It might also seem like an invitation to endless introspection. Be disciplined. It takes practice to lose the judgement – it can be a significant moment in mastering this technique when you notice that you’ve made a judgement. Don’t berate yourself; acknowledge it and move on, repeating the question. If you are worried about how much time it will take, give a time limit. 5 minutes, 10 minutes is not long at all, but can bring returns once you’ve managed to notice and then suspend judgement. Even half a minute of what some might associate with ‘taking stock’ can bring insights; in your thinking, your writing, your behaviour or technique.
2.What’s my purpose?
‘What’s the purpose?’ is a common question in research and other areas, designed to keep you focused. Paying attention to the answers of both of these questions can provide you with insight into motivations, preferences and potential barriers or problems. We tend to be task focused and you may find yourself answering with an immediate task in mind. If this task is something that doesn’t fit your immediate purpose, this can lead to frustration. For example, a researcher might be asked or told to do something that they can’t see the point of, reading a particular branch of literature, use a particular technique, locate their fieldwork in a non-preferred location. If your purpose is to get on with your work and achieve your doctorate as quickly as possible, this might feel like an un-necessary deviation or distraction from your purpose. If your purpose is to avoid conflict with your boss, then in the short-term this won’t be a problem for you. However if this were to continue, your conflicting purposes might lead to personal frustration, which is, well, frustrating!
Conversely of course your supervisor may block you from trying techniques or activities that you think will enhance or broader research skills, improve your promotions prospects, or satisfy your intellectual curiosity, as they may see those as a distraction. And they might be right.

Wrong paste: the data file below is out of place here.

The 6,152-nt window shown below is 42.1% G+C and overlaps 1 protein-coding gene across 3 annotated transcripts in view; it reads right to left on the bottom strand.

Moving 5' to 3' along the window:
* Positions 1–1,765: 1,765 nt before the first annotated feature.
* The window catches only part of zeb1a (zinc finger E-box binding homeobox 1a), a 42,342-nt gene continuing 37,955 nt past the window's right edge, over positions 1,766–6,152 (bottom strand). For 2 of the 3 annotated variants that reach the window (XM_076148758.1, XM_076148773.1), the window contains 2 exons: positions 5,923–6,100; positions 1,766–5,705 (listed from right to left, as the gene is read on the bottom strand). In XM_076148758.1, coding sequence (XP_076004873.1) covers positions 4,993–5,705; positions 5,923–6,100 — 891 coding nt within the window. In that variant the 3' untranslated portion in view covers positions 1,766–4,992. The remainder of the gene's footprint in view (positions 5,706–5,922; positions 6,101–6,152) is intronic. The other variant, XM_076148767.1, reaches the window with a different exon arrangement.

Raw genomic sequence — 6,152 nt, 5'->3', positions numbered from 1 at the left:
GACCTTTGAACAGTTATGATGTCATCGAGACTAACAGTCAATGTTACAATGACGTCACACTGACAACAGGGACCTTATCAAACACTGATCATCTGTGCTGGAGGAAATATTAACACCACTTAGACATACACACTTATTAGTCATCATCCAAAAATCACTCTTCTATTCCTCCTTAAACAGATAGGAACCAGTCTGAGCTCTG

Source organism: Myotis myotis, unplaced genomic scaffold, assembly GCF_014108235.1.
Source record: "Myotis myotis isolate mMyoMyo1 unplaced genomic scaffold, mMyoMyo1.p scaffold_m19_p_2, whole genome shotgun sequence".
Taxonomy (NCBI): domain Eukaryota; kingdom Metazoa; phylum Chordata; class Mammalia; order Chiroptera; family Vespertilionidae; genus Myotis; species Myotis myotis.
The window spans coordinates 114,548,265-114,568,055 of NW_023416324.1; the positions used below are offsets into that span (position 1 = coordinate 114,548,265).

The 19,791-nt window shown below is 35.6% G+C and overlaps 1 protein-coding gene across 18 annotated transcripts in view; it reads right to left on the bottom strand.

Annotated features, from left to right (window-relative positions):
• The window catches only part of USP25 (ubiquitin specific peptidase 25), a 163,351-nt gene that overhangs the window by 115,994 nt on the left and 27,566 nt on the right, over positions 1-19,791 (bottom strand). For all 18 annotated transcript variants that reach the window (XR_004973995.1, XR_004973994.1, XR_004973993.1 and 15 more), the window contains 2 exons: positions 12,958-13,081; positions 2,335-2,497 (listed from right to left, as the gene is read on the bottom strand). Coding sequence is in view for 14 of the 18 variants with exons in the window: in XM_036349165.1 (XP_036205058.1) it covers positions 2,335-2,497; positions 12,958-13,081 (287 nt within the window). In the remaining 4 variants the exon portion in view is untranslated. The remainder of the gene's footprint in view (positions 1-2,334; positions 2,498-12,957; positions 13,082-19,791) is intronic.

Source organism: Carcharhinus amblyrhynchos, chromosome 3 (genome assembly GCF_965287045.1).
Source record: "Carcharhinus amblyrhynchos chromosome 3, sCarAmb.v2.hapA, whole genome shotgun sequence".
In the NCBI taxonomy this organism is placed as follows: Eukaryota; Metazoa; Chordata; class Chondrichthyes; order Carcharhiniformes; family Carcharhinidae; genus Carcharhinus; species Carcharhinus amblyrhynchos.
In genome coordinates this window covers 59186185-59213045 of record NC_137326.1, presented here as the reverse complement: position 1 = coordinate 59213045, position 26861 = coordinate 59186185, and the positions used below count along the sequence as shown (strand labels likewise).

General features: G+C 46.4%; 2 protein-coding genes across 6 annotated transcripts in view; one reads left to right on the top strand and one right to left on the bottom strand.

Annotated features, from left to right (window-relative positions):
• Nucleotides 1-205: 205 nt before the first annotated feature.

It should be apparent by now that each situation has many ‘purposes’ which occur at different levels of distance from you and your needs, and distance in time. Some of these purposes may even compete and contradict. The first step is to identify them. Then consider where they fit in relation to your work or even your life. This suits a range of situations, especially if you face a decision in your research, from selecting participants, designing research, asking questions during interview, analysing the results, explaining or reporting your research to others.
Comparison of these two questions provides a way for a reflexive researcher to examine the etic and emic of the research experience, and to identify more clearly the objective and subjective position of you, the researcher.
Cui bono? or Whose benefit? is a familiar concept in ethics, along with Do no harm. Once again there will be short-term and more obvious answers to your question, and morally ‘good’ answers are compelling – who doesn’t want a cure for cancer, an improvement in social conditions, world peace, and financial stability, or care and respect for their participants? An interrogations of your options using this question can definitely help with ethical decisions, but can also help in pragmatic decisions. Other questions that follow include, in what ways do they benefit, or not? Research is not conducted in a social vacuum. You are affected, the participants, the funders, parts of society such as economic markets, marginal groups, your supervisors, even your family are affected. Yes you can use this question as a starting point for sophisticated philosophical analysis, or simply to help you get a sense of the bigger picture, or even to create a simple cost/benefit analysis for yourself when faced with difficult decisions.